Health department considers military aid in strike-hit North West
North West hospitals left with scant medicine supplies
The health department is considering using the military to help distribute medicine in North West, where a protracted strike by the National Health and Allied Workers Union (Nehawu) has brought the central pharmacy depot to a standstill.
Hospitals and clinics have only days left of essential supplies, placing lives at risk, according to civil-society organisations monitoring the crisis.
Health Minister Aaron Motsoaledi was interacting with stakeholders to try to resolve the situation and officials were weighing up several practical options for getting medicines to patients, said the minister’s spokesman, Popo Maja.
"The issue needs to be addressed at a political level. There are pressure points in other provinces, but North West is top of the agenda. There is a recognition that urgent intervention is required to ensure lives are not at risk," said Maja.
Practical options for providing medicines to patients in the interim included using the military to distribute supplies and providing collection points, or setting up private sector collection points, he said on Monday.
Nehawu has tabled a series of demands that include salary increases and the dismissal of North West’s head of health, Thabo Lekalakala.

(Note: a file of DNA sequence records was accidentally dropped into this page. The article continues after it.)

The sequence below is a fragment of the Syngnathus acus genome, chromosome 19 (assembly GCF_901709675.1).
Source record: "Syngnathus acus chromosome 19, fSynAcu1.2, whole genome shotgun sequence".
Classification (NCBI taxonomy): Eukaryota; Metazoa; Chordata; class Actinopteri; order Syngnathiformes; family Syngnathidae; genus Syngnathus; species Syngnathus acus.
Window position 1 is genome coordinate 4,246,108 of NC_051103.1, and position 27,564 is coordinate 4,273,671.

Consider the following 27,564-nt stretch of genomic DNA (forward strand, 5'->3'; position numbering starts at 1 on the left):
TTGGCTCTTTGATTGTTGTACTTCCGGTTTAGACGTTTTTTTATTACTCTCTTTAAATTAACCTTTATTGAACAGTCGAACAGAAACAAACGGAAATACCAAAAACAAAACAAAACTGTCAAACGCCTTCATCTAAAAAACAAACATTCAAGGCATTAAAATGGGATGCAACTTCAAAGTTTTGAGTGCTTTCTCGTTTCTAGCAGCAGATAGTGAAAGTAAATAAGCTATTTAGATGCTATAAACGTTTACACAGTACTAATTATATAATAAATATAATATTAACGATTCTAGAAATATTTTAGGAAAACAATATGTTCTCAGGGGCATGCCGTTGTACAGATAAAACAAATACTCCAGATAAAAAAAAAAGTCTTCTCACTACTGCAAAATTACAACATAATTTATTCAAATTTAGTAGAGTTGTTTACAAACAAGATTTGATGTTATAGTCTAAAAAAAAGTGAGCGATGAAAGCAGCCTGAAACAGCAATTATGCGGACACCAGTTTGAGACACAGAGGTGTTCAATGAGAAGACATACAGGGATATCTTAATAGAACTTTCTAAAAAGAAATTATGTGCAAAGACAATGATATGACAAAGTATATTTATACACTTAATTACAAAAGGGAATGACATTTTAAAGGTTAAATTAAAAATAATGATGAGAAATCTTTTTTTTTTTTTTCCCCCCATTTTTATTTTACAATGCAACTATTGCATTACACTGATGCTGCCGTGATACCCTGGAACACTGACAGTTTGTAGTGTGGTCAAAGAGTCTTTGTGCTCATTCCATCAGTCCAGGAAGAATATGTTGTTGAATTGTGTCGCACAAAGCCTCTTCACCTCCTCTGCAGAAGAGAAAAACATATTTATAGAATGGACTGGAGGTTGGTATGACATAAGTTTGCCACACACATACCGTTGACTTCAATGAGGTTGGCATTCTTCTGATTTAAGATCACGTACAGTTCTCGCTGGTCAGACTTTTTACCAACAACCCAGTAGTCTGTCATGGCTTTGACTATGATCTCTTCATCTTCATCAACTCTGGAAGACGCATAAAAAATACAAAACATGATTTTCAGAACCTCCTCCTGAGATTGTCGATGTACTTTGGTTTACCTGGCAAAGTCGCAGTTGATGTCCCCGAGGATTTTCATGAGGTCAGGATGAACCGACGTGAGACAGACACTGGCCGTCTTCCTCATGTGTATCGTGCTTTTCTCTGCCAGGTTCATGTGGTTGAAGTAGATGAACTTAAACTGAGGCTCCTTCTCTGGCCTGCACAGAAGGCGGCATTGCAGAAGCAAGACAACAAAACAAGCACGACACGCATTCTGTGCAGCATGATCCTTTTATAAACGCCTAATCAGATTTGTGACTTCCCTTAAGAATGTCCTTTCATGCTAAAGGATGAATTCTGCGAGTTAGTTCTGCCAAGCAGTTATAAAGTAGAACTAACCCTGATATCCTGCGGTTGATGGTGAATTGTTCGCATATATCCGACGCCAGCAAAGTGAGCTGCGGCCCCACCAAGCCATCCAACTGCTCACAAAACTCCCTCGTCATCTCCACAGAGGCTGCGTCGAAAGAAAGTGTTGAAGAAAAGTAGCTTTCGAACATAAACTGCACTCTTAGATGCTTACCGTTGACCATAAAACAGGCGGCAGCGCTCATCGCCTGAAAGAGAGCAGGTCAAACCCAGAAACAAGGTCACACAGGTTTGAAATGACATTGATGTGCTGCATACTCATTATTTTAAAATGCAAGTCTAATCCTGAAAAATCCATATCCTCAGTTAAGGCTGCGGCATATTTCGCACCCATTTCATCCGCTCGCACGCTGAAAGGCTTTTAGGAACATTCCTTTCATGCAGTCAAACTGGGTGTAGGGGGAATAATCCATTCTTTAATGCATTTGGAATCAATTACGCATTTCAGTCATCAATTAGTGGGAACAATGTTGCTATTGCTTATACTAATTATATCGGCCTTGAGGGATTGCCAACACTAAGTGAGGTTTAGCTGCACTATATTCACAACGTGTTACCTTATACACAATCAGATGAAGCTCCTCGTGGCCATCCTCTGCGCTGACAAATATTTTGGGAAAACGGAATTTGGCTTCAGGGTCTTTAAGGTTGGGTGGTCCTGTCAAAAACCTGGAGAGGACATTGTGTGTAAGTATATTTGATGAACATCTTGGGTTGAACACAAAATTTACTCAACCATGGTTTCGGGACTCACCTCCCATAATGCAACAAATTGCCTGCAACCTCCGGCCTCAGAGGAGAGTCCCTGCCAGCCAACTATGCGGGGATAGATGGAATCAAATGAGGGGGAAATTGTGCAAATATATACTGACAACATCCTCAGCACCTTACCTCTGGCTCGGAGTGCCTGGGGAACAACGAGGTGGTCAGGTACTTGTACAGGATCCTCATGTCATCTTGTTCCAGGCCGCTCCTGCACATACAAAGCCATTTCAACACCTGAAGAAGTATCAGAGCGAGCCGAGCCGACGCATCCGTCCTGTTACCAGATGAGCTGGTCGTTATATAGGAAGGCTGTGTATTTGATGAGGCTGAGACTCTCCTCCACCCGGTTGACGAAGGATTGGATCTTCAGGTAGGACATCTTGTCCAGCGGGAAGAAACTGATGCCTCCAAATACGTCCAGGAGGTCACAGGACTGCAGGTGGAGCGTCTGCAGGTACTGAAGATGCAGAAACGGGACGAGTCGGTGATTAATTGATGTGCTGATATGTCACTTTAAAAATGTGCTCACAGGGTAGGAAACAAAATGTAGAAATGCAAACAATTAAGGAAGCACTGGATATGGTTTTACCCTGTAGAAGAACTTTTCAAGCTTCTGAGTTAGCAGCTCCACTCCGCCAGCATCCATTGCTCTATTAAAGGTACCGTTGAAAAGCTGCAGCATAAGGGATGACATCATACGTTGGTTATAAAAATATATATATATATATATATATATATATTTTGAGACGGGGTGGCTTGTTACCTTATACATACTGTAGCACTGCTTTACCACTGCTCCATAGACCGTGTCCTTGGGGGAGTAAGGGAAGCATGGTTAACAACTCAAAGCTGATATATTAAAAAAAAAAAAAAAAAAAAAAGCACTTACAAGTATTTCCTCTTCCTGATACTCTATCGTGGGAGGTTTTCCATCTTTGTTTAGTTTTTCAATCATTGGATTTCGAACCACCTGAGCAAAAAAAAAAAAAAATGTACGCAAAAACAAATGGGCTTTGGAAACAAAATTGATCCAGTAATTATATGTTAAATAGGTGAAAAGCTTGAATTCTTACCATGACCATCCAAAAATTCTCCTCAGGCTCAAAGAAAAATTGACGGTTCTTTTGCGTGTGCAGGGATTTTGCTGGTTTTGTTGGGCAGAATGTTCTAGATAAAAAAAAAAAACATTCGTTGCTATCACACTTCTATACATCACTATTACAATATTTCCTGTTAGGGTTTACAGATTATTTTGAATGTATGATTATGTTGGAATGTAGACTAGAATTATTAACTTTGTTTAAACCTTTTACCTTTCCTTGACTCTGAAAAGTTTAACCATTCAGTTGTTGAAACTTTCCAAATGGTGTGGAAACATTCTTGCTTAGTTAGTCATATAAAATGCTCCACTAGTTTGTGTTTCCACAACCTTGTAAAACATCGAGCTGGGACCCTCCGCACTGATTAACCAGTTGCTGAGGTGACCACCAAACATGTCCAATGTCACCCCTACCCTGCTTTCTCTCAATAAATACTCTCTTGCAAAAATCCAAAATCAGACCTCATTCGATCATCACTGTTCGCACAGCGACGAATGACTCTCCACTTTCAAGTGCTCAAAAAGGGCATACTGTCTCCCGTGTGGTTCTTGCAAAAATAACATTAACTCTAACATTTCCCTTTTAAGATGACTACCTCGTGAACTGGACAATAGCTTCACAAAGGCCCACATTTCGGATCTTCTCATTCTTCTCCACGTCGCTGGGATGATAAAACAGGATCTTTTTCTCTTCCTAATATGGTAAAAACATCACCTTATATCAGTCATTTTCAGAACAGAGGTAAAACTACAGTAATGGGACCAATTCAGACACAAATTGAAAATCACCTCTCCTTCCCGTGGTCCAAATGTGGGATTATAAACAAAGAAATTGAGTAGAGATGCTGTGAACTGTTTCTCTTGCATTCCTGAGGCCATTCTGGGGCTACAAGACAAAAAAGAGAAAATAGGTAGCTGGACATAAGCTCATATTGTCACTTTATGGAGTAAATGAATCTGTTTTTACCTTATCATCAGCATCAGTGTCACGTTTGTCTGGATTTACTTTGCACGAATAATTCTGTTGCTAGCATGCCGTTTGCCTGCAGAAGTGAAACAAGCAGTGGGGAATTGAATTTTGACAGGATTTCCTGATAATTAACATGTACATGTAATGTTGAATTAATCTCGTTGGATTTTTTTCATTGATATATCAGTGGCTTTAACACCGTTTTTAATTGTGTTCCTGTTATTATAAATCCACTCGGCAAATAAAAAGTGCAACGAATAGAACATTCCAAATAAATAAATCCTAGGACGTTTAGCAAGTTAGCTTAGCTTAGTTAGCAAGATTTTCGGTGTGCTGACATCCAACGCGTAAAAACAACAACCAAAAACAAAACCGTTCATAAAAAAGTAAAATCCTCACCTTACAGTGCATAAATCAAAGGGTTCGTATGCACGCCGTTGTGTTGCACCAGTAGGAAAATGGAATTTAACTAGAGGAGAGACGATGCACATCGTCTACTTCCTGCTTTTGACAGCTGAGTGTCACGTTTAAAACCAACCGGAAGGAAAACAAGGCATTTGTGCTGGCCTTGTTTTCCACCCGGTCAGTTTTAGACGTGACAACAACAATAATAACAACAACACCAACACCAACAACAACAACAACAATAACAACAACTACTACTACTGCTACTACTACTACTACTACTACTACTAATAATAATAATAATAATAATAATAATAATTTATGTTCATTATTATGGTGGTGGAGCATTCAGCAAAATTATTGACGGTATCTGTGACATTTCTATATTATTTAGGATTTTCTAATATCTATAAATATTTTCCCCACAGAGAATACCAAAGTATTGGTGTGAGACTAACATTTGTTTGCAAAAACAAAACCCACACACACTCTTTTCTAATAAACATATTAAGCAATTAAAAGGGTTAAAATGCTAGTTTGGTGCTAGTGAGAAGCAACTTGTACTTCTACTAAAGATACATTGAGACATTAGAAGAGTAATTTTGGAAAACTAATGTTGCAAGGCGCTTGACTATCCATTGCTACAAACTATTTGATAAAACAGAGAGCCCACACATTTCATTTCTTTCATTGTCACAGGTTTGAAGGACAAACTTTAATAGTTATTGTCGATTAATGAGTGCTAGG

The provincial legislature has laid charges against Lekalakala for his alleged involvement in a R30m mobile clinic contract awarded by his department to a Gupta-linked company called Mediosa. The Hawks and North West Premier Supra Mahumapelo announced an investigation in February.
Mahumapelo is under mounting political pressure and is expected to face a vote of no confidence in the provincial legislature on Tuesday. Not only is he being questioned about his links to the Gupta family, he is also set to face an investigation ordered by Public Enterprises Minister Pravin Gordhan into Denel’s reported R1m bursary for his son.
Patients were being sent away from healthcare facilities empty-handed or with smaller quantities of medicines than usual, said Amir Shroufi, medical coordinator for Medicines Sans Frontières SA (MSF).
"Stock-outs are disastrous for patients. It is bad … for them emotionally and has quite serious economic consequences. Getting to clinics is expensive, and some just can’t afford it."
Patients with HIV who had to interrupt their treatment risked developing resistance to the virus, which had long-term health implications, he said.
MSF is part of the Stop Stock Outs Project, a consortium of six civil society organisations that monitors availability of key medicines in state facilities. On Friday it said some clinics could no longer immunise babies and at least five clinics had shut.